During that very difficult time and illness and thinking his time was at hand, a very sick Will begin to look deep inside himself and made peace with the God of his youth.  Mike saw Will’s renewed faith and the same transformation took place in him.  Everything changed for both of them after that.  They now looked at life through different lenses.

Incredibly, Will’s life was saved when he was literally given a new life after the transplant.  Ironically, Big Mike, the new man with the new faith became sick and died of liver cancer.

Mike saved Will’s life in getting Will a new liver.   But in doing so, Will just might have saved Mike’s life for all eternity. 

For the past seven years, Will has existed on earth without his best friend and twin brother. Since Mike’s death, Big Will admirably went back to school and received a couple of degrees, including a Masters in Public Health. But the truth is, when Big Mike died half of Will died with him.

Their older brother, Charlie, has been looking after Will since his stroke in December and making sure all his needs were met.  Big Will gave Charlie very little guidance in preparation for his death.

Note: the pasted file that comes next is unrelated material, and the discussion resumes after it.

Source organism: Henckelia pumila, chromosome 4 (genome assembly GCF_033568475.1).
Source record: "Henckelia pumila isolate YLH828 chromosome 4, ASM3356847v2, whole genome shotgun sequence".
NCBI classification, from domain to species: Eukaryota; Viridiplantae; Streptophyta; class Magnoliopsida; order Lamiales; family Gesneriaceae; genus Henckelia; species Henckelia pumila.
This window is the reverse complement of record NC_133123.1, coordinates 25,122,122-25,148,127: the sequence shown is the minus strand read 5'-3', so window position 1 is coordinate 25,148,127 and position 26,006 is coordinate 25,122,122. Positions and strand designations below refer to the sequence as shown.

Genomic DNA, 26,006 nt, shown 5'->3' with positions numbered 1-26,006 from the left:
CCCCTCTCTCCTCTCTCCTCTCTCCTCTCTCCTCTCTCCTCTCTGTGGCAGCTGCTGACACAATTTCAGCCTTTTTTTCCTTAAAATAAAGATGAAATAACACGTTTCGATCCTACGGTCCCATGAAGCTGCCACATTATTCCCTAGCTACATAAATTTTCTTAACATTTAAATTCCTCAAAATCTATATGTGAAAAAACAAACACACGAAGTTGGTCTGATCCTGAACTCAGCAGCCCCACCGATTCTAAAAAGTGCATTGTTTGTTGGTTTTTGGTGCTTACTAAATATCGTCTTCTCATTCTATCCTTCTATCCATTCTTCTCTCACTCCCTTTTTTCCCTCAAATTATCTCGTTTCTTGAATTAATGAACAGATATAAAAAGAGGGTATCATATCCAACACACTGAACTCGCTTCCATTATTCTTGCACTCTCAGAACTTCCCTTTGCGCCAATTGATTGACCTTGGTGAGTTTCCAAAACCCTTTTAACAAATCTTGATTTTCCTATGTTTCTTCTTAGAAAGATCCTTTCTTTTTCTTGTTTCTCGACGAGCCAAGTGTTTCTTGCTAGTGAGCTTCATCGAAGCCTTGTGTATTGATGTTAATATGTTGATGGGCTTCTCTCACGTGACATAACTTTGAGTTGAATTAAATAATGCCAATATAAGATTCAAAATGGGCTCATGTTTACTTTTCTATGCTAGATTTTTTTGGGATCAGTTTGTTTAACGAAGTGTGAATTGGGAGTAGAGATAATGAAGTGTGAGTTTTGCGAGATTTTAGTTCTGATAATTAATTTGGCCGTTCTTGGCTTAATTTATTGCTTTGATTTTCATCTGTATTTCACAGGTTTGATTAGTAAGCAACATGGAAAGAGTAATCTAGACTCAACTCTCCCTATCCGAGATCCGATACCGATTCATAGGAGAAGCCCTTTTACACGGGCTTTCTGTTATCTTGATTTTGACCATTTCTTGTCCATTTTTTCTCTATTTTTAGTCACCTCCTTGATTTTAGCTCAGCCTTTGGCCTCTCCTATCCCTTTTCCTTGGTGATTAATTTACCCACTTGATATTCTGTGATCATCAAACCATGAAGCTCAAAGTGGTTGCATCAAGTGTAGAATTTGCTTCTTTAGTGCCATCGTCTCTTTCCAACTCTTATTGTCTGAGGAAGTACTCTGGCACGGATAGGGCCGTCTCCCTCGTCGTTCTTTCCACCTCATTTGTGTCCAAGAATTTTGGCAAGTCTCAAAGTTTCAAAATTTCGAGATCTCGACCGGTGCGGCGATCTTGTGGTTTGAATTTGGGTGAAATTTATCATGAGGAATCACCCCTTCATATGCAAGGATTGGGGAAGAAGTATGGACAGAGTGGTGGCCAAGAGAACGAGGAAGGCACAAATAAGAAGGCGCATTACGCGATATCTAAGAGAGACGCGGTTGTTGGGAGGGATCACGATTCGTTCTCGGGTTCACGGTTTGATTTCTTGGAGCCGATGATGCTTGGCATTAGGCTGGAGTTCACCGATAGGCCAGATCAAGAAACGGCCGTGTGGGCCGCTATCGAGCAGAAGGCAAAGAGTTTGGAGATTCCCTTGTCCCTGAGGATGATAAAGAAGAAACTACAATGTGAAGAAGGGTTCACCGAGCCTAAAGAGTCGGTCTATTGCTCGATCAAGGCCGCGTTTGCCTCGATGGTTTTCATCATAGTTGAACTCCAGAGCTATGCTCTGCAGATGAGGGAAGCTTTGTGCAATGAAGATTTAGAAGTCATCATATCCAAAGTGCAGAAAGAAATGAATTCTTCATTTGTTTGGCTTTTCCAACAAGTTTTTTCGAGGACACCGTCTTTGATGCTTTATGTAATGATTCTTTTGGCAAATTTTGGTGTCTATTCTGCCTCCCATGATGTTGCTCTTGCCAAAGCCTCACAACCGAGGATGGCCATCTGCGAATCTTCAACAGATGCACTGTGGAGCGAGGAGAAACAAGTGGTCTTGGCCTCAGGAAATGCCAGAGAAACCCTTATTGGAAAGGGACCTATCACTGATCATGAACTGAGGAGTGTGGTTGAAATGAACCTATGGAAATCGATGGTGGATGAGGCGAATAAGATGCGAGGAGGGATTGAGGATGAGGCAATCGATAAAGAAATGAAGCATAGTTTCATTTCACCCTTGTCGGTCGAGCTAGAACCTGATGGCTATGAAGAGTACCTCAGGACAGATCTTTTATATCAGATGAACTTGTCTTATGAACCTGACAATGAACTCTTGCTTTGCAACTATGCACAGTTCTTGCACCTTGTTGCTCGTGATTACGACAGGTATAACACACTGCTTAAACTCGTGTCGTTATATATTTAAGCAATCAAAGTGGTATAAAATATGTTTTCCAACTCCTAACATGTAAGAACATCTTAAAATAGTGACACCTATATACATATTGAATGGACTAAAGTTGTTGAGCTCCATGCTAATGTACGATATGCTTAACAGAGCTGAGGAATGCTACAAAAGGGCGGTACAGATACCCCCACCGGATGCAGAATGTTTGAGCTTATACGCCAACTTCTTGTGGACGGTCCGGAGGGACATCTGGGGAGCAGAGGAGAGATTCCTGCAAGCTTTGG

He told him only two things:  He wanted to be cremated. And he wanted to be buried next to his twin brother.

For those of us who knew Big Will so well, we are certainly saddened at the news of his death.   But at the same time we are smiling because the Hippo brothers are together again. 

On earth as it is in heaven.

But make no mistake; the legend of the Hippo brothers has only just begun.


Eve Peacock said...

RIP Will, tell Hip that Eve says hello.

Just want to share a story... I worked with Hip (Mike) at The Med as a paramedic partner for years and then we worked together as nurses. Well, as I was walking into the Mall one day, I saw Hip and ran up to him and jumped in his arms! Guess what? It wasn't Hip, it was Will. I will never forget his expression. Lots of gr8 memories...LOTS

Anonymous said...

Are you sure that it was a Catfish House or Finchers?